A high-velocity tear gas canister is seen during a demonstration in Nabi Saleh 12.11.2010. Photo by: Anne Paq/Activestills.org
People in the street confronting police and army soldiers with revolutionary aspirations. Some youth throw stones in symbolic acts of resistance as the elders try to calm down their rage and focus on chants of unity. Armed forces reply with tear gas and rubber-coated steel bullets. This is a regular occurrence in the West Bank in villages like Nabi Saleh, Ni’ilin and Beit Umar. Over the past week, it has been unfolding on the streets of Cairo, Suez and Alexandria as well. From Ni’ilin to Cairo, the tear gas that is being employed against demonstrations is made in the United States. The story of American made tear gas in Egypt has recently entered the chaotic international news cycle
to the dismay of the American government. But journalists have been focusing only on the fact that the tear gas is supplied by the United States. Tweets and media reports from Egypt are full of photos of and references to tear gas canisters “Made in the USA” and produced by Combined Systems Inc. in Jamestown, Pennsylvania.
Israeli and American Flags Fly at the Headquarters of Combined Tactical System, the US producer of Tear Gas exported to Israel and Egypt. Photo: Adalah-NY
The Israeli army regularly uses high velocity tear gas canisters against unarmed demonstrations in the West Bank. The Egyptians armed forces and police have so far refused to employ high velocity canisters based on the fact there have been no reports from the ground of their existence in the demonstrations. In Israel, high velocity canisters have resulted in the death of Bassem Abu Rahmah
in 2009 and the critical wounding of American Citizen, Tristan Anderson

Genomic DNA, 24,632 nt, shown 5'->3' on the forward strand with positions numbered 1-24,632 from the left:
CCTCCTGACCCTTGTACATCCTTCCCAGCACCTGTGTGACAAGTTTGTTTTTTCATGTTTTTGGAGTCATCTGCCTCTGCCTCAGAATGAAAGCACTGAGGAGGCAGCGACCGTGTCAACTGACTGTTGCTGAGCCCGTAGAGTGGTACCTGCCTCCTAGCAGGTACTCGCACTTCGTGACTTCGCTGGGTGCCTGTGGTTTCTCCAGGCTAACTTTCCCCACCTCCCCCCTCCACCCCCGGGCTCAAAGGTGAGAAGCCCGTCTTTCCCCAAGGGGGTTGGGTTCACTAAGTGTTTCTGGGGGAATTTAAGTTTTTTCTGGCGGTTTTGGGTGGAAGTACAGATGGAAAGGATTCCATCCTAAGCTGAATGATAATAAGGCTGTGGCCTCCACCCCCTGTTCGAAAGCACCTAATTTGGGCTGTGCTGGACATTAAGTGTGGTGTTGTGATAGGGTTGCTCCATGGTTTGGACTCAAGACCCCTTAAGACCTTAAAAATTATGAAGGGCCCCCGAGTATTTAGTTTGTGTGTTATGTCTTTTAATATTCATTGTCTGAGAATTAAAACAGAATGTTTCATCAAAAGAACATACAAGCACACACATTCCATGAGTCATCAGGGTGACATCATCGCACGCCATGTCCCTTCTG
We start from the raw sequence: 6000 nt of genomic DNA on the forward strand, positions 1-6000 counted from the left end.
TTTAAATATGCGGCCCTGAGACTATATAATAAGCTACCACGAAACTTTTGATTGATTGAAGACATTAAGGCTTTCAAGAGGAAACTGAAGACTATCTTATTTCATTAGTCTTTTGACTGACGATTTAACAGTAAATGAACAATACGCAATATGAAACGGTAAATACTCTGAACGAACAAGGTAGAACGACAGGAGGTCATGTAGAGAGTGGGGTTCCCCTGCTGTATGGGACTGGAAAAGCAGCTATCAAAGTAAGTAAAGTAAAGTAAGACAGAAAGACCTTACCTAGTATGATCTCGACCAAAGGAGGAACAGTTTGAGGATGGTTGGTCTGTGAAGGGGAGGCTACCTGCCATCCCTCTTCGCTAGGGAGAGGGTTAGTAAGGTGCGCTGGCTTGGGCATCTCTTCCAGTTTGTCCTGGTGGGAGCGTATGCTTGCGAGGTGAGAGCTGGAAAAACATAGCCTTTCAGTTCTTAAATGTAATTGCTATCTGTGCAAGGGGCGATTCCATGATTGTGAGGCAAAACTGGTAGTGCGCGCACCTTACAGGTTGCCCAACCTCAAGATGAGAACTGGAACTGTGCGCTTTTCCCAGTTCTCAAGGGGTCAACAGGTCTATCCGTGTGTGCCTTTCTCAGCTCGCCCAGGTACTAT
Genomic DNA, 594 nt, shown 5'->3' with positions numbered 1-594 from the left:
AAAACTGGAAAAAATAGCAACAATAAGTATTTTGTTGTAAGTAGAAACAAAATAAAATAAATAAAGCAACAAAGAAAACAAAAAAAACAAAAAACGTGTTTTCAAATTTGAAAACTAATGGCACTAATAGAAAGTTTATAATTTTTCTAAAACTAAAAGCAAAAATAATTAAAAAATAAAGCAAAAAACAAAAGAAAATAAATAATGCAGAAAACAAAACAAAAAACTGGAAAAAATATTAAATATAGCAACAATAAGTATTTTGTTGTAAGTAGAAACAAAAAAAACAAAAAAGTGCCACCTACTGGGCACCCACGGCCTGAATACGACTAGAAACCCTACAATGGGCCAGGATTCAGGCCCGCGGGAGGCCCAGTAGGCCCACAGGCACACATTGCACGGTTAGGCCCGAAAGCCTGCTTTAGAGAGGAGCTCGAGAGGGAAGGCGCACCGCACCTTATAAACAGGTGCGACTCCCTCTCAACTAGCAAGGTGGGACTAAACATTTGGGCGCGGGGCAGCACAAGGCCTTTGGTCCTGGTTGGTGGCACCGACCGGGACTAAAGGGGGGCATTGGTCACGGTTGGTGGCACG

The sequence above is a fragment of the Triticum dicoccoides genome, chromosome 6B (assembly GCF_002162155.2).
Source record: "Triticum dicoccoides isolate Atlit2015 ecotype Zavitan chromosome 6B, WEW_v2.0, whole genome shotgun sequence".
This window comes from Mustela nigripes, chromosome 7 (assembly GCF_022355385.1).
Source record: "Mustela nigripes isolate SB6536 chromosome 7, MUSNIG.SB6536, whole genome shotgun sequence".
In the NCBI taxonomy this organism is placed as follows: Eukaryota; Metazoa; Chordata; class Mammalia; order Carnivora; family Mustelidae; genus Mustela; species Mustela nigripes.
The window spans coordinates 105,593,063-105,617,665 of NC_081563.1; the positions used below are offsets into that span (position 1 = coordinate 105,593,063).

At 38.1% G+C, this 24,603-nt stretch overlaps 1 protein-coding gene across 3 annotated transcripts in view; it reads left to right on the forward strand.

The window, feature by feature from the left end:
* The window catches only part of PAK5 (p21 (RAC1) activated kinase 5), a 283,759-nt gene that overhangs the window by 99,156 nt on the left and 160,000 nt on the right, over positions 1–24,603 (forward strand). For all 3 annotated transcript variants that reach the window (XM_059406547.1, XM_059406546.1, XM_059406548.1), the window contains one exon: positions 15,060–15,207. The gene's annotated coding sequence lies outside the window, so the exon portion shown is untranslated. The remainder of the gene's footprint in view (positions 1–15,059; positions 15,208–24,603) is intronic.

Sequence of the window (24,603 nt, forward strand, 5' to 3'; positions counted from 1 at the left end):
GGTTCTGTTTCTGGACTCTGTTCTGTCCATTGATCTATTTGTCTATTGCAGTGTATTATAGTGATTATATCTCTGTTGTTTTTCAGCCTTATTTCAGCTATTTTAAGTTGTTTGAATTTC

. Recently, the canisters have been used in the village of Nabi Saleh, with grave results
Standard aluminum tear canisters, which are being used in Egypt, have injured thousands in the West Bank over the past eight years of demonstrations against the Separation Barrier. Soldiers regularly break army regulations and fire canisters directly at protesters– turning the canister into a large bullet– and almost never face punishment. Three weeks ago, a soldier fired a tear gas canister directly at me from a distance of 15 meters in Beit Ummar. Luckily I was able to get out of the way. Last summer, an American Jew was not as lucky as me and lost her eye in a demonstration when a tear gas canister was fired directly at her head. The soldier who fired the canister was cleared of any wrongdoing.
According to international coverage of the demonstrations in Egypt, there has been little coverage of police or army using tear gas canisters as large bullets. As the demonstrations slow down, more evidence could emerge that tear gas canisters were used offensively as they are used in the West Bank. However, it seems unlikely given the fact that there have been almost no reports about this to come out of Egypt in the past seven days.
The United States provides countries all over the world with military products with little regard of how the products are used. When it comes to tear gas, the issue is not that the United States is providing Israel and Egypt with the tear gas. The issue is how the gas is used and who it is used against. It is legitimate for a state to use tear gas in crowd control situations. It is not legitimate to use tear gas canisters as large bullets with the intention to kill or injure protesters.
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